One of the now classic tenets of neuroscience is that the brain retains a substantial amount of structural and functional plasticity throughout adulthood and old age. Enriching experiences that stimulate physical and mental activity produce robust changes in subsequent behaviors, including learning and memory, that tap a wide range of neural systems. In this article, we review evidence for cognitive priming with physical and mental exercise through a memory systems lens and present brain-derived neurotrophic factor (BDNF) signaling as one candidate neural mechanism for experience-dependent modulation of learning and memory. We highlight our recent findings showing that priming with voluntary exercise or with spontaneous alternation, a working memory task, enhances new learning of hippocampus-sensitive place, or striatum-sensitive response tasks. Blocking BDNF signaling with infusions of a BDNF receptor inhibitor into hippocampus or striatum just before training on place or response tasks, respectively, abrogated the benefits of priming regardless of the type of priming experience. These results suggest that enhanced BDNF signaling during learning may itself produce the cognitive benefits afforded by prior physical or mental activity.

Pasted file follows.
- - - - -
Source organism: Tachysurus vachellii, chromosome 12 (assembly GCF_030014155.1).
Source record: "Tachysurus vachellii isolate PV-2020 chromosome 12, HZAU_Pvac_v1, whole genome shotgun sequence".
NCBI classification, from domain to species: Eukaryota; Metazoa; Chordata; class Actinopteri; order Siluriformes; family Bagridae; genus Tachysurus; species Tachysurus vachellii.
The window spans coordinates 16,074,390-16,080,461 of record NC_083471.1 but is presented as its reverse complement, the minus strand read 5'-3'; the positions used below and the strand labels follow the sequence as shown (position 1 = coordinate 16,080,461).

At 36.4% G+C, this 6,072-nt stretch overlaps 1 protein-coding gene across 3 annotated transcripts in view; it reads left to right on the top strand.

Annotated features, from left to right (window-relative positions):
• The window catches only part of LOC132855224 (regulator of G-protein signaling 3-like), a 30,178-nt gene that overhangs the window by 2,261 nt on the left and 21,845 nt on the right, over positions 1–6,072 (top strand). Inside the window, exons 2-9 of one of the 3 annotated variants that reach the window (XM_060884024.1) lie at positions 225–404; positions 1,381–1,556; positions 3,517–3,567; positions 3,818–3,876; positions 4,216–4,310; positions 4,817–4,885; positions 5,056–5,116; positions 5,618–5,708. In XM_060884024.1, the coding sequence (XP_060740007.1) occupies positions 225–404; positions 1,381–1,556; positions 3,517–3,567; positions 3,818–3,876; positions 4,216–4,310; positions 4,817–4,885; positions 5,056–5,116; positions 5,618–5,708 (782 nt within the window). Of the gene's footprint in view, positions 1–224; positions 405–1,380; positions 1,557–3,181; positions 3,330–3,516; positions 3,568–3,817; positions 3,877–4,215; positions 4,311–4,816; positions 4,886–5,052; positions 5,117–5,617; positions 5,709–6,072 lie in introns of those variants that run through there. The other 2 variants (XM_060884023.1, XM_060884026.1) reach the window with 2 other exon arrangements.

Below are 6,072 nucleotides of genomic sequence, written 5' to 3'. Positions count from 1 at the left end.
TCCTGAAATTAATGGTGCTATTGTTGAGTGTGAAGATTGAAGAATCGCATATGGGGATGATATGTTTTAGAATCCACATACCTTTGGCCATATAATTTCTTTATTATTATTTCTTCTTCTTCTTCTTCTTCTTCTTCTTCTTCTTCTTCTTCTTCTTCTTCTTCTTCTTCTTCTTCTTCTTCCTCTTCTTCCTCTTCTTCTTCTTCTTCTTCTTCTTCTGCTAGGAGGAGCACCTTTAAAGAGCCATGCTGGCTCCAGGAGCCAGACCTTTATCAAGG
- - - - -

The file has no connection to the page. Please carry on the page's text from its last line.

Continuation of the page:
Keywords: BDNF; learning strategy; memory systems; plasticity; voluntary exercise.
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